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Category: Wasps

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Danny Cipriani’s hopes of England recall ended by knee ligament tear

• Cipriani out for eight to 12 weeks with injury suffered against Harlequins
• Wasps playmaker at best fifth in Eddie Jones’s fly-half pecking order

 Danny Cipriani may be out of action until December after sustaining a medial knee ligament tear in Wasps’ Premiership defeat by Harlequins. He is not expected to resume playing for between eight and 12 weeks, ending the fly-half’s already remote hopes of a recall to England’s preliminary autumn training squad.

Related: Joe Marler reprimanded but not suspended over James Haskell fight

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Joe Marler reprimanded but not suspended over James Haskell fight

• Harlequins prop escapes censure for antics against Wasps at Ricoh Arena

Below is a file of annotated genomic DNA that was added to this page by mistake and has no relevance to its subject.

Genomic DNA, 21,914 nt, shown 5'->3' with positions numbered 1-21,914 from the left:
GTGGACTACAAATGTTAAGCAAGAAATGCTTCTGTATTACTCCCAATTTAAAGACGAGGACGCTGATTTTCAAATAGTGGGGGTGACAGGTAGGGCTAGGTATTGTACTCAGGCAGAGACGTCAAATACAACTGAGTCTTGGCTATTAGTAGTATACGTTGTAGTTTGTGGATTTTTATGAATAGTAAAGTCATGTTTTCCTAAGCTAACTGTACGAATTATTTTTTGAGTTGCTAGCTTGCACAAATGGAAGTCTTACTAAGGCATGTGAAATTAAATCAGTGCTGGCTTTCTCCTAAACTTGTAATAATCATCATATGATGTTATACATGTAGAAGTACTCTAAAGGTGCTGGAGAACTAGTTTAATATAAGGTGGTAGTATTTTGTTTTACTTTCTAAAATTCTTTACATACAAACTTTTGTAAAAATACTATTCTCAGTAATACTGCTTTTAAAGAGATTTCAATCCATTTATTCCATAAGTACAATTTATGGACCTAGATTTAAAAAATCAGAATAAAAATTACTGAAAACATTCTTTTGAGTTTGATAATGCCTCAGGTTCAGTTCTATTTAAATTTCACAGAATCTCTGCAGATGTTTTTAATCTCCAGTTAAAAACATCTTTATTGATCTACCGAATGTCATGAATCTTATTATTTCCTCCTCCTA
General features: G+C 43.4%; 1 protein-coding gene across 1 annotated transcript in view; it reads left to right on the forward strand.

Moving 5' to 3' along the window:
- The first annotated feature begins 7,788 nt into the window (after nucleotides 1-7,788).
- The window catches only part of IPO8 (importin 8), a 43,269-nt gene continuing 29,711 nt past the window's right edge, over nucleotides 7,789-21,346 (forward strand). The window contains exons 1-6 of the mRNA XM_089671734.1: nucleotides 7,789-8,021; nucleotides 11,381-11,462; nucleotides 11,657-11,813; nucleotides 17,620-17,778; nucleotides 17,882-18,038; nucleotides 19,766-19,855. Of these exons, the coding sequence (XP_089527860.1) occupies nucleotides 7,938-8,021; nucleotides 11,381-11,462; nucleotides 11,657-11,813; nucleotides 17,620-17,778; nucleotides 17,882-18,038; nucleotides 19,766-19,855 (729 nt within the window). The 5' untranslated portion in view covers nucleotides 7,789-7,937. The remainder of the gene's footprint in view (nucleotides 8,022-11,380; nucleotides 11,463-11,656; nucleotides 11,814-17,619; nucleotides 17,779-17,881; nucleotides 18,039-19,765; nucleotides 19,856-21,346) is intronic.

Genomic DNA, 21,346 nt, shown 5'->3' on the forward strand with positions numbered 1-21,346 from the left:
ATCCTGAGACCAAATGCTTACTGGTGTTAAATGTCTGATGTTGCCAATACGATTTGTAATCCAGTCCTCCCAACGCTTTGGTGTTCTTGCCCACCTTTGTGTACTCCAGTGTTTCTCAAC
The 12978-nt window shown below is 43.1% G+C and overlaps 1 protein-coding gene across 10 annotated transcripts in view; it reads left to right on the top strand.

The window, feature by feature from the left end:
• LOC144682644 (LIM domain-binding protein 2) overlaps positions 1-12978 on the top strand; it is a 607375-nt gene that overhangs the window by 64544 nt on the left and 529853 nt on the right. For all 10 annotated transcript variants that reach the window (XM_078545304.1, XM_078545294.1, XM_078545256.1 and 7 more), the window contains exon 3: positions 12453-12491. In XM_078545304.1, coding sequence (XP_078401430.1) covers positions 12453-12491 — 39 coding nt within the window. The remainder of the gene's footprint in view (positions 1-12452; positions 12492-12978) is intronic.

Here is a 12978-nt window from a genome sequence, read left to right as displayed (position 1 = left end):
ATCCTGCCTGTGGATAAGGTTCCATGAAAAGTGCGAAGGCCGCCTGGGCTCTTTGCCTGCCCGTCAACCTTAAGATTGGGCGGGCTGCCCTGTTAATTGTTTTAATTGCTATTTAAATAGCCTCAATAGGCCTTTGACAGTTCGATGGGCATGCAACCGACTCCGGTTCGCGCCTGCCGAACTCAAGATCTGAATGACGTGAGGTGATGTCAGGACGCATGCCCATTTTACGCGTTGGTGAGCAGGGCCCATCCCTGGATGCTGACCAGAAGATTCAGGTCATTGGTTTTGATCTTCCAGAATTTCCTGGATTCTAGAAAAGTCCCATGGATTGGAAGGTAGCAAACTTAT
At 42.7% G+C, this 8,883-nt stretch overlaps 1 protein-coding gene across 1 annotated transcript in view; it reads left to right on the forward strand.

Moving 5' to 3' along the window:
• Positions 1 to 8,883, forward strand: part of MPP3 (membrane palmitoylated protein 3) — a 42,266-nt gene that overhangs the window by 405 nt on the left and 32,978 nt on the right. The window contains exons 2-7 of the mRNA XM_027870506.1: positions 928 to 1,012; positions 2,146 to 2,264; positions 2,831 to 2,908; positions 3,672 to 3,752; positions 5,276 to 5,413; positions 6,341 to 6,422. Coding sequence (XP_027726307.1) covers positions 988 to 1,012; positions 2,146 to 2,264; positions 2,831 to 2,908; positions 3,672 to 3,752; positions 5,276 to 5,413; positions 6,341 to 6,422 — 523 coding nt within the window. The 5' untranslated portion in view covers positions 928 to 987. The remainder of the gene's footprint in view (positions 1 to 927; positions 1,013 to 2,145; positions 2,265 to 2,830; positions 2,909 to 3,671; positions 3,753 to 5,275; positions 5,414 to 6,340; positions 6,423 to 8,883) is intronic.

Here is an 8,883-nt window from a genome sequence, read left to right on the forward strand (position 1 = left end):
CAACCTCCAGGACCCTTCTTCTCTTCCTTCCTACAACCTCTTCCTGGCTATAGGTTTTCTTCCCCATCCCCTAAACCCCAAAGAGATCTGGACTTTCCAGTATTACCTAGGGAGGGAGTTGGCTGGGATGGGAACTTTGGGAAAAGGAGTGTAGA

• England and Lions team-mates had to be pulled apart

Joe Marler has been reprimanded for his spat with James Haskell during Harlequins’ victory against Wasps but the England prop is not facing a suspension.

Marler has been given a citing commissioner’s warning for his role in the incident – pulling at Haskell’s scrum cap and squirting his England and Lions team‑mate with water – in an acknowledgement that the 27-year-old was deserving of a yellow card at the time. Marler’s actions were considered to be contrary to good sportsmanship.

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Wasps call for crackdown after England team-mates Marler and Haskell fight

• James Haskell sent off for grabbing Marler by the throat
• Wasps’ Dai Young incensed by Joe Marler behaviour

Wasps have called for rugby’s authorities to take further action following Sunday’s angry flare-up between the Lions and England team-mates James Haskell and Joe Marler. Haskell was sent to the sin-bin for grabbing Marler by the throat with both hands but Wasps’ director of rugby, Dai Young, believes the sport needs to crack down on the players who spark such incidents.

Quins subsequently went on to win a niggly Premiership game 24-21, inflicting Wasps’ first defeat of the season, but Young’s sympathies lay with Haskell after Marler, following a prolonged tussle between the pair on the ground, apparently squirted water at his England colleague’s face. “If someone rips your hat off and squirts water in your face, what do you expect?” said Young.